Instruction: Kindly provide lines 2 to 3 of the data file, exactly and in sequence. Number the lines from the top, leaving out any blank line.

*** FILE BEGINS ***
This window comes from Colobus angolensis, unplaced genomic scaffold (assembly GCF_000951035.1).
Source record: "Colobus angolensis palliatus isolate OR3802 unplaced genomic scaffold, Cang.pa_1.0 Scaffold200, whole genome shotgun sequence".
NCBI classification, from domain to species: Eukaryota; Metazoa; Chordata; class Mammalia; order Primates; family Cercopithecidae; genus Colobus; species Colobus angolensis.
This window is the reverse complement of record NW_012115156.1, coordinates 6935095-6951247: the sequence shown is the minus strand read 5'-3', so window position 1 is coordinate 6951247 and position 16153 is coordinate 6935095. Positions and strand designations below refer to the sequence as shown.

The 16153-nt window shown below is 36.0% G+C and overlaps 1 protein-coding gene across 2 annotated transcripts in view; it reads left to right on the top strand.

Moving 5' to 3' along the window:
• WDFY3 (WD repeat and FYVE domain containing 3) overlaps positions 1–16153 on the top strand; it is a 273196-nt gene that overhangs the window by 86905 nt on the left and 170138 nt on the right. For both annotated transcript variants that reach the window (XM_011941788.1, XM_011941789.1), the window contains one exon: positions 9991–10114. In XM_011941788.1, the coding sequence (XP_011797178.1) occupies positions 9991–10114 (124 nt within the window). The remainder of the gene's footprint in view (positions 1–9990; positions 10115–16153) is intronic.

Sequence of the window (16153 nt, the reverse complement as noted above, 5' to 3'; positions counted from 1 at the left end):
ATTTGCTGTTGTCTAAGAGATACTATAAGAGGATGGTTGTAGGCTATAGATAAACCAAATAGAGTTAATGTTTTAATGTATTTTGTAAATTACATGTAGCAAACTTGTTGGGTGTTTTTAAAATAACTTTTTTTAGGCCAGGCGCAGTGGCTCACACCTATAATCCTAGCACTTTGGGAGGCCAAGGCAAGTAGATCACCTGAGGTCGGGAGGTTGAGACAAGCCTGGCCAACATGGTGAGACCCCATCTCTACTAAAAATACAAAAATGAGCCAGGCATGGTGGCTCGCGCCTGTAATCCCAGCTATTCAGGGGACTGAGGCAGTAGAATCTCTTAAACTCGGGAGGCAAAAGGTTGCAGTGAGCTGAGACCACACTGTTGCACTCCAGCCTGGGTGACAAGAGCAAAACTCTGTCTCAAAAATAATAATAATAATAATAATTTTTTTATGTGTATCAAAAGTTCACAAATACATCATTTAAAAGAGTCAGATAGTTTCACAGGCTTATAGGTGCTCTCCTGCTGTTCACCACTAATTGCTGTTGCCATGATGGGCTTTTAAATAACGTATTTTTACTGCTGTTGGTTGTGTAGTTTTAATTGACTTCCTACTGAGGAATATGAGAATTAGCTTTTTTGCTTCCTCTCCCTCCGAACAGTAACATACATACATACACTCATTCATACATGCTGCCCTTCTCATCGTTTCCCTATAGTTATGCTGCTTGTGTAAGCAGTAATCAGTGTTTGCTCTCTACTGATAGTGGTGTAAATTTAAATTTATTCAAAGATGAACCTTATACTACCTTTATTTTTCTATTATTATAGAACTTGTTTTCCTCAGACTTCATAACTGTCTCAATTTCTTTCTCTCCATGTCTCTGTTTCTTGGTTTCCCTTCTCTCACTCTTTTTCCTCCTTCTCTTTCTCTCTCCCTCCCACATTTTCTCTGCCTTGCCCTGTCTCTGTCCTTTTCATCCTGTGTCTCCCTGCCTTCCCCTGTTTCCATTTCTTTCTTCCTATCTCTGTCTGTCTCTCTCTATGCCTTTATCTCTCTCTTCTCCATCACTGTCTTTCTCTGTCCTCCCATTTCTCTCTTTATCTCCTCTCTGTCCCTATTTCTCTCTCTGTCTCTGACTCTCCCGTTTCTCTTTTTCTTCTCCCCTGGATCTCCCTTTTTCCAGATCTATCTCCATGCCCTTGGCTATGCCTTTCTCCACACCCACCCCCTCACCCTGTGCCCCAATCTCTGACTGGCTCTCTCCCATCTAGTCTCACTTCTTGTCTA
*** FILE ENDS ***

Source record: "Colobus angolensis palliatus isolate OR3802 unplaced genomic scaffold, Cang.pa_1.0 Scaffold200, whole genome shotgun sequence".
NCBI classification, from domain to species: Eukaryota; Metazoa; Chordata; class Mammalia; order Primates; family Cercopithecidae; genus Colobus; species Colobus angolensis.